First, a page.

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Rugby players bring traditional football to Westmoreland Park

by: David F. Ashton, Performing what looks like a cross between a ballet jump and an acrobatic cheerleader stunt, rugby players hoist a team member high into the air to catch the ball during a “line out”.

Their game over, the soccer players quickly cleared the field at Westmoreland Park when they saw the blue-uniformed Oregon Sports Union 'Jesters' and the red-jersey clad 'Portland Pigs' (a/k/a Portland Rugby Football Club) heading toward their way on February 17.

'We don't want to be in the way of these guys,' said a soccer player, making a hasty exit to the sidelines.

About to take place was the semi-annual competition between Portland's senior men's rugby leagues.

While the game of rugby came into being in 1872, the first Portland club was organized only in 1961, according to Shawn Waterman, assistant coach of the Portland Rugby Football Club -- known as the Portland Pigs.

…Portland Pigs?

'According to oral tradition,' Waterman said with a smile, 'at a tournament in San Francisco, a pig wandered on the field. The club adopted it, brought it back to Portland, and later roasted it. It was said to have been delicious.'

Waterman is enthused about Rugby. 'It's a fantastic game. It gets in your blood. It is a very physical game. It isn't for the weak at heart, nor unsound of body.'

Rugby differs from America's game of football, we learned, in that the players don't wear helmets or hard pads. They are permitted to use soft, foam shoulder pads, though.

Asked about the basics, Waterman does his best to simplify the game play.

'The playing field is 100 meters in length; goal posts on each end. There are 15 players on a team. The object is to tally more points than your opponent by scoring a 'try', a 'penalty kick', or a 'drop goal'. A 'conversion' after a 'try' scores points as well.'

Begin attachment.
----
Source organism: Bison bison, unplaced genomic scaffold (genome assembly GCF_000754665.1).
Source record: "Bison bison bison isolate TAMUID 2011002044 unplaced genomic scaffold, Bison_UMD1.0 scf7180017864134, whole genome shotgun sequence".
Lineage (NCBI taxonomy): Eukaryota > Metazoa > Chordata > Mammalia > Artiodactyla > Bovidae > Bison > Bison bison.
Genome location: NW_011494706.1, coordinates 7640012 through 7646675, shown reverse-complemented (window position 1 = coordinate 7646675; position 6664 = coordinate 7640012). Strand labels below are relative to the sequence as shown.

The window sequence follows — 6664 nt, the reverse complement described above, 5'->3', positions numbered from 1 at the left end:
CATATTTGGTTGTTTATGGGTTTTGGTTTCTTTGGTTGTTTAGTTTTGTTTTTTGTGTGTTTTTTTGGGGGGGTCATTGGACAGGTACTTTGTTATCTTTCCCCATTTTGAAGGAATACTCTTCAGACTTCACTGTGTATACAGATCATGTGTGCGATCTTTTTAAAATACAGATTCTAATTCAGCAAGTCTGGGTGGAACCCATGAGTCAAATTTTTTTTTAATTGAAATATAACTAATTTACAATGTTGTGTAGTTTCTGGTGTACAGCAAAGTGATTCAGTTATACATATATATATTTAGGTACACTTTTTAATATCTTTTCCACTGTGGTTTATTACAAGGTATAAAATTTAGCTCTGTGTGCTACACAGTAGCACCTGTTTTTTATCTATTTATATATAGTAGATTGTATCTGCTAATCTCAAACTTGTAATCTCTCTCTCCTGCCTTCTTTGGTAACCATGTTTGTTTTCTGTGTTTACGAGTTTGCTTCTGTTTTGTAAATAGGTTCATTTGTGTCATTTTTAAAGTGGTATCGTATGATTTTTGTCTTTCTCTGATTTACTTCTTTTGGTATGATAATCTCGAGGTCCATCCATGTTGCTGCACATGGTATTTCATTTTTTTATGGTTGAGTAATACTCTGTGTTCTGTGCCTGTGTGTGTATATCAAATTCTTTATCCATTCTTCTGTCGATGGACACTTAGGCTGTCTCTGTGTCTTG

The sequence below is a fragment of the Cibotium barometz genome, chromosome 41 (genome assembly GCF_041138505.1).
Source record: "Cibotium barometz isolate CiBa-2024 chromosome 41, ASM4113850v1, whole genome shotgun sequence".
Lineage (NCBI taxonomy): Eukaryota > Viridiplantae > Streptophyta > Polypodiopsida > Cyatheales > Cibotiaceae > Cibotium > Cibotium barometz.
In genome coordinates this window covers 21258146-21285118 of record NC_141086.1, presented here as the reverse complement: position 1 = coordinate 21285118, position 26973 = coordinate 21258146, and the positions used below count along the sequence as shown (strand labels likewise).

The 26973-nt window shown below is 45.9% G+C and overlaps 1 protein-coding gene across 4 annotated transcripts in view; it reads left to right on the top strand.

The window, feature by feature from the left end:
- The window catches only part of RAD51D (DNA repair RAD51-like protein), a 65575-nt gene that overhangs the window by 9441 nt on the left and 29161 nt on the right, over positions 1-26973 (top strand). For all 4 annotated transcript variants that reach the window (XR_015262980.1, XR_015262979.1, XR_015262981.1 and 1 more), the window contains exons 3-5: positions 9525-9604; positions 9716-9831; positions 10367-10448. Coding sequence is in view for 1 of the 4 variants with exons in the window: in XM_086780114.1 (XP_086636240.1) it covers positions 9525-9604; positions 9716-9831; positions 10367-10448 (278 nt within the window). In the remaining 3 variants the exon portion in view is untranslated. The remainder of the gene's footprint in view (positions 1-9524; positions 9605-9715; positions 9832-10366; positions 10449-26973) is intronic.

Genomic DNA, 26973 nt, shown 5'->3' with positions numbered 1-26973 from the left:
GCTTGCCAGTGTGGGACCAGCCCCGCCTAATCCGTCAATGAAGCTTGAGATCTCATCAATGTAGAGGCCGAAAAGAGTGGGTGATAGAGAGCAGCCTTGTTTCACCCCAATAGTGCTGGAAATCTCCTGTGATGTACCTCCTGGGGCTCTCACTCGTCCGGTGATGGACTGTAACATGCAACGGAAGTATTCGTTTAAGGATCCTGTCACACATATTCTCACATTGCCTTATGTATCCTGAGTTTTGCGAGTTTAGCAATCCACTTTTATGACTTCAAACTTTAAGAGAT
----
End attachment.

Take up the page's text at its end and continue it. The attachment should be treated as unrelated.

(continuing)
In simple terms, each team alternately attacks the opposition goal, or defends their own.

An adult-level rugby match lasts 80 minutes, played in two halves of 40 minutes each. It is controlled by a single referee, and by two touch judges.

'One thing that makes the game so vigorous,' Waterman stated, 'is that, unlike American football, play continues immediately after a tackle.'

On the sidelines, watching what looked like violent roughhousing, we met Richard Sorem, the parent of Taylor, a Portland Pigs player. We asked if he had concerns for his son's safety.

'True, it is a very 'physical' game,' Sorem replied. 'But, he's been playing for three years. Even though they play hard, it's a 'clean' sport in which sportsmanship is highly valued. Rugby doesn't have rules - instead, they call them 'laws' - and they are meant to be obeyed.'

Sorem added that he didn't think the chance for injury is any greater than in other contact sports. 'There are risks in playing any sport.'

During a break in the action, we asked Waterman why he chose this sport. 'Simply, we play it because it is the greatest game.'

Portland rugby is played in a split season, in the fall and spring. 'Wet, sloppy fields don't make for a good game, but we play it in the season,' Waterman commented.

If you want to see more, you'll find the Portland Pigs holding their regular practice sessions every Tuesday and Thursday at Montavilla Park, 82nd Avenue of Roses and N.E. Glisan Street, at 7 pm.

The actual competitions (games) occur at parks all over the Pacific Northwest, on Saturdays; the 'home' games are held in a Portland location where they are able to book time on that particular day.

You can learn more about this fascinating, traditional sport locally, and also determine the next time the team will be playing at Westmoreland Park, by visiting the Internet website: www.portlandrugby.org.